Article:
Journey back to a Grateful Dead show in the ’70s and you’d witness thousands of hippies, or “Deadheads,” dancing freely while the band jammed to a special mix of psychedelia, bluegrass, and space rock. Born from the San Francisco Acid Tests of the ’60s, the counterculture following the Grateful Dead and its live shows led the group to go down in history as one of America’s favorite jam bands. Although the 1995 death of its frontman, Jerry Garcia, seemed to have ended an era, tribute band Dark Star Orchestra stepped up to famously continue the unique live experience of the Grateful Dead’s music.
Since its founding in 1997 in Chicago, Dark Star Orchestra (DSO) has encapsulated the Grateful Dead era for more than 2,800 shows. The band has featured guest performances from original Dead members such as Phil Lesh, Bob Weir, Bill Kreutzmann, Donna Jean Godchaux-MacKay, and Vince Welnick. This Saturday, November 3, DSO is set to headline Revolution Live’s new street festival, Night of the Dead, celebrating Día de los Muertos with mariachi performers, calavera puppets, family-friendly art activities, and other diversions.
DSO lead guitarist Jeff Mattson’s experiences with the music of the Grateful Dead led him on a journey of his own. His musician father introduced a young Mattson to jazz, but he gravitated more toward the jam style of the Dead and eventually experienced his first live show as a teen in 1973 at the Nassau Veterans Memorial Coliseum in his hometown of Long Island. “They didn’t play songs the same way they were on the records, and… it was different every night,” Mattson remembers. “I was just blown away by it, and it started me on this odyssey.”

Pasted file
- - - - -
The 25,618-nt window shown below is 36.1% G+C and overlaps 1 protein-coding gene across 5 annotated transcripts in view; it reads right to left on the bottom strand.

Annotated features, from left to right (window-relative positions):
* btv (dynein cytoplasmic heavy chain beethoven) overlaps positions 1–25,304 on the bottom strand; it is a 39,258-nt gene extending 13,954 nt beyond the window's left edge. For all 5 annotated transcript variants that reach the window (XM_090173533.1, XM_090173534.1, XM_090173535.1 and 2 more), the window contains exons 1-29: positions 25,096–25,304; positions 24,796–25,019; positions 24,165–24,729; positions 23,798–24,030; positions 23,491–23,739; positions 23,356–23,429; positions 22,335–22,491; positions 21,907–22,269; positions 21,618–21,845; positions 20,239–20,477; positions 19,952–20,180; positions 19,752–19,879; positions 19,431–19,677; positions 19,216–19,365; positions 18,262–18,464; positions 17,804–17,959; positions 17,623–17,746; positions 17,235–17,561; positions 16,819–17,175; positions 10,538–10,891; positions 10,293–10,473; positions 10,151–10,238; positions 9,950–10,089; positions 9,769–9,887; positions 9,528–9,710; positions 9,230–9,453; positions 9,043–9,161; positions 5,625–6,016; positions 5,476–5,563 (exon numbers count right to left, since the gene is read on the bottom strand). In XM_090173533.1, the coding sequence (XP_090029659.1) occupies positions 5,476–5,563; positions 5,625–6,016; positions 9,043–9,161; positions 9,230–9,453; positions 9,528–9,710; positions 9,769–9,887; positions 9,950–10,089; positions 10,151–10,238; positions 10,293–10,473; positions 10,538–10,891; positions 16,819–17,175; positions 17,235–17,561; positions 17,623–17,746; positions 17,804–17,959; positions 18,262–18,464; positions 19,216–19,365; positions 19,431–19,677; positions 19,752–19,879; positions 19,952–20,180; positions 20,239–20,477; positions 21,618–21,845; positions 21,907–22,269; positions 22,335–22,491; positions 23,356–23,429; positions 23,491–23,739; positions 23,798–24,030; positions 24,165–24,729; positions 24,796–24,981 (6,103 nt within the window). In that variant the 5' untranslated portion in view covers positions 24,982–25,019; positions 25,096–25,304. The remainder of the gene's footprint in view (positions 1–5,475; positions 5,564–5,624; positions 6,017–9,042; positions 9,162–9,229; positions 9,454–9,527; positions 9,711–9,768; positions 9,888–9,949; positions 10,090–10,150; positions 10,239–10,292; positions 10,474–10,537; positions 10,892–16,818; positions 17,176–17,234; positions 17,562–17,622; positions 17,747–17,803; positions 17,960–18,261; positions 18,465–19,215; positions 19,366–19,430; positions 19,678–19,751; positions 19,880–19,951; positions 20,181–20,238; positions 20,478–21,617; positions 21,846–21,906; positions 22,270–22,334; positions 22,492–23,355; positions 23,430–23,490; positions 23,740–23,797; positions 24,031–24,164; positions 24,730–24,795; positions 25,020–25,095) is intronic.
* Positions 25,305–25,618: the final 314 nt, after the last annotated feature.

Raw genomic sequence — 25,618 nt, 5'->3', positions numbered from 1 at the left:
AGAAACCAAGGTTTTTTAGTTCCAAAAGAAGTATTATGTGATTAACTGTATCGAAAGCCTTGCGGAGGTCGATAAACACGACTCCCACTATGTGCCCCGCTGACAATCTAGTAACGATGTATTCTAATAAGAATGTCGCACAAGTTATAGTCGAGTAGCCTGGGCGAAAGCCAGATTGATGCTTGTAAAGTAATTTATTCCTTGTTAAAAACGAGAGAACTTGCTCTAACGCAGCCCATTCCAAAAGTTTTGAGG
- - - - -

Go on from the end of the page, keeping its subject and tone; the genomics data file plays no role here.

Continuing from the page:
Even after 40 years of playing the Dead’s music, Mattson still finds it fun, particularly in performing the iconic band’s diverse and extensive catalogue. “You don’t play it the same way every night,” he says. “They’re great songs, but they’re also set up to be vehicles of improvisation.”
To re-create the feeling of a Grateful Dead show, DSO carefully curates its gear, vocal arrangements, tones, and set lists to emulate the essence of the Dead during a specific time. “We’re still improvising appropriately to the style of the period, but we’re not copying the notes. That would be very time-consuming and against the spirit of what the music is,” Mattson explains.
“The original idea was to create nostalgia for people who used to go see the Grateful Dead,” he continues. The music and culture of the Dead continue to thrive as people, young and old, are still being turned on to it today. “What’s really happened over the years is that a large percentage of people weren’t even around to see the Grateful Dead when they existed, so for them it’s a way to experience what it was like in real time… and be part of the audience.”
All of the current members of Dark Star Orchestra have been Deadheads for years, so it’s no surprise their familiarity with the music has made it easier to learn the often intricate details of the music, such as jams and guitar solos that often extend beyond 15 minutes. “We’re like a family,” Mattson says. The seven-person band lives on a tour bus traveling across the United States for performances.
Although music has surely evolved since the ’60s, the sounds of the Grateful Dead seem to withstand the test of time through a thriving jam-band scene, and Dark Star Orchestra continues to keep the Deadhead culture alive. To listeners just discovering the music of the Grateful Dead, Mattson says, “Boy, you’re in for a treat, and if you want to get an idea of what it was like to see a show, come see Dark Star Orchestra.”
Night of the Dead. With Dark Star Orchestra, Galactic and Bobby Lee Rodgers Trio. 3 p.m. Saturday, November 3, at Revolution Live, 100 SW Third Ave., Fort Lauderdale; 954-449-1025; jointherevolution.net. Tickets cost $25 to $85 via ticketmaster.com.